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Sects and Religious Orders

By Allan Lancashire

In January 2000 a meeting was held at Ampleforth College of nearly all the Anglican bishops and leaders of the Methodist Church to discuss the possibility of uniting and creating a new church. "Methodists would operate as an 'order' within it rather like the Franciscans and Jesuits do in the Roman Catholic Church and in the same way as Methodists themselves began in the Church of England in the 18th century", reported The Times (June 24th 2000). These comments would seem to give support to a thesis of Christopher Dawson.

In his book, The Historic Reality of Christian Culture, Dawson claims that there is a close relation between the different forms of monasticism and different forms of Christian culture. "We can distinguish a number of different forms of monasticism, each of which is typical of a particular phase in the development of Christian culture", he writes. In particular, he refers to the Egyptian and Celtic forms of monasticism; Benedictine monasticism; the Friars - the Franciscans and Dominicans; the Jesuits.

"Of course", Dawson continues, "this criterion excludes the culture of Protestant Europe. Nevertheless, the same spiritual forces which produced monasticism remained active in the Protestant world. And accordingly, if we wish to find the sociological analogies of the religious orders in the Protestant world we must look to such organizations as the Anabaptists, the Puritan sects, the Pietists, The Quakers, the Methodists and the Plymouth Brothers."

Further support for Christopher Dawson's thesis can be found in the events surrounding the founding of the Salvation Army in 1882. It had become clear to many Anglican bishops and a considerable number of clergy that the Salvation Army was a movement, which could no longer be ignored, and there were many who still had uneasy consciences over the earlier secession of Methodists. Moreover, William Booth, the founder of the Salvation Army, often claimed that the movement he had founded was not a church or sect but simply a mission. The Catholic poet, Francis Thompson, suggested that the Army could be thought of as a Religious order similar to the Franciscans. This claim seemed to be confirmed by the decision, made by Booth in 1881, that the Salvation Army would not administer the sacraments. As Booth pointed out, "We came into this position originally by determining not to be a Church. We did not wish to undertake the administration of the sacraments and thereby bring ourselves into collision with existing churches."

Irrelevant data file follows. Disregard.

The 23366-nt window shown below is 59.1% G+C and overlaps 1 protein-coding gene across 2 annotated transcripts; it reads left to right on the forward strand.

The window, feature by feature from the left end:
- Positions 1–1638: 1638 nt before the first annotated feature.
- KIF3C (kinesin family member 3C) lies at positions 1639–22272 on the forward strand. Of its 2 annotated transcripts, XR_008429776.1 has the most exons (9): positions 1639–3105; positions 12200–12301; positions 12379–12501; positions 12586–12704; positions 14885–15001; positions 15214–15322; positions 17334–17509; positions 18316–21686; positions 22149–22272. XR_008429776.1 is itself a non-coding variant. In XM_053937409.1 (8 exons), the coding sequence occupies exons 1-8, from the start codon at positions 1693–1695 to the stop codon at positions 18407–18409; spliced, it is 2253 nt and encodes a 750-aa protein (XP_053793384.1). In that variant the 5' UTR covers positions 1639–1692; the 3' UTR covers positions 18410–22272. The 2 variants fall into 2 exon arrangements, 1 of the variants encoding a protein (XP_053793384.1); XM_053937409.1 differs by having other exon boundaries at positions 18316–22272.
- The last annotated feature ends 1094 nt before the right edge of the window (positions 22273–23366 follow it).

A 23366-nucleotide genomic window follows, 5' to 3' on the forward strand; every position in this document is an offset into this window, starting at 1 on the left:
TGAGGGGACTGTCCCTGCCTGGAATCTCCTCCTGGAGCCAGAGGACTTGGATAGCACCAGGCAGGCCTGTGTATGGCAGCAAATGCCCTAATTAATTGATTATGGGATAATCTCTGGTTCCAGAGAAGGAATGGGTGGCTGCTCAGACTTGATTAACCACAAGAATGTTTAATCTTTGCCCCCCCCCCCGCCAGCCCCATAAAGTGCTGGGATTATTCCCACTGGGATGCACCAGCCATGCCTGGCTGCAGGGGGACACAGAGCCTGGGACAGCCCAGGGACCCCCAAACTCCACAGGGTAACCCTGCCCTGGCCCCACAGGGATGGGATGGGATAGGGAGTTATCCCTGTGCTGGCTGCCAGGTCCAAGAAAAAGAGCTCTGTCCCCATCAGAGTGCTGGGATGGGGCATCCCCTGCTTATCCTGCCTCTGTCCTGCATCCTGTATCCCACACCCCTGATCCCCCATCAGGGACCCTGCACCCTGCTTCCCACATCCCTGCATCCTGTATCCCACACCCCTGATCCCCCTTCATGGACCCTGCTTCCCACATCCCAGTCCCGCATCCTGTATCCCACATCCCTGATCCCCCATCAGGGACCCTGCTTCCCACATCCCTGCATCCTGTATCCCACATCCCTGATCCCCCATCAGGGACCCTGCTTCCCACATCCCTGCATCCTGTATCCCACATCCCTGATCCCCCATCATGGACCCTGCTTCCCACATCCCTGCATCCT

However, negotiations between the Anglican Church and the Salvation Army came to nothing. Cardinal Manning commented at the time,

Mr Booth declares his firm resolve the Salvation Army shall never become a sect. He cites the failure of John Wesley in his attempt to maintain an unsectarian position.He seems to wish that it may blow upon all the Valley of Dry Bones - men, women, children, sects, communions, and, as he perhaps would say, Churches, quickening and raising them to a higher life.Nevertheless we have the conviction that the Salvation Army will either become a sect, or it will melt away. This world is not the abode of disembodied spirits.

Cardinal Manning's prophecy was fulfilled. Hence, William Booth confirmed in 1994: "We are in no wise dependant on the Church. If it perished off the face of the earth tomorrow we should be just as efficient for the discharge of the duties we owe to men as we are today. We are, I consider, equal everyway and everywhere to any other Christian organization on the face of the earth (i) in spiritual authority, (ii) in spiritual intelligence, (iii) in spiritual functions. We hold 'the keys' as truly as any Church in existence."

Allan Lancashire -Brief CV

Allan Lancashire was born in China of missionary parents. He read theology at the University of Birmingham. Following National Service he taught Religious Education for seven years. He was ordained into the Anglican ministry in 1963 and, following several years in parochial ministry, was Education Sector Minister in Milton Keynes and Schools Adviser in the Lichfield Diocese. In 1986 he was Priest-in-Charge of a number of rural parishes in north Oxfordshire.

He retired in 1996 and was received into the Catholic Church in the same year.He now lives in South Birmingham. He is the author of Born of the Virgin Mary (Faith Press) and Journeys of Faith (Churchman Publishing).

Section Contents Copyright ©; Mark Alder and Alan Lancashire 2000

Version: 13th July 2000

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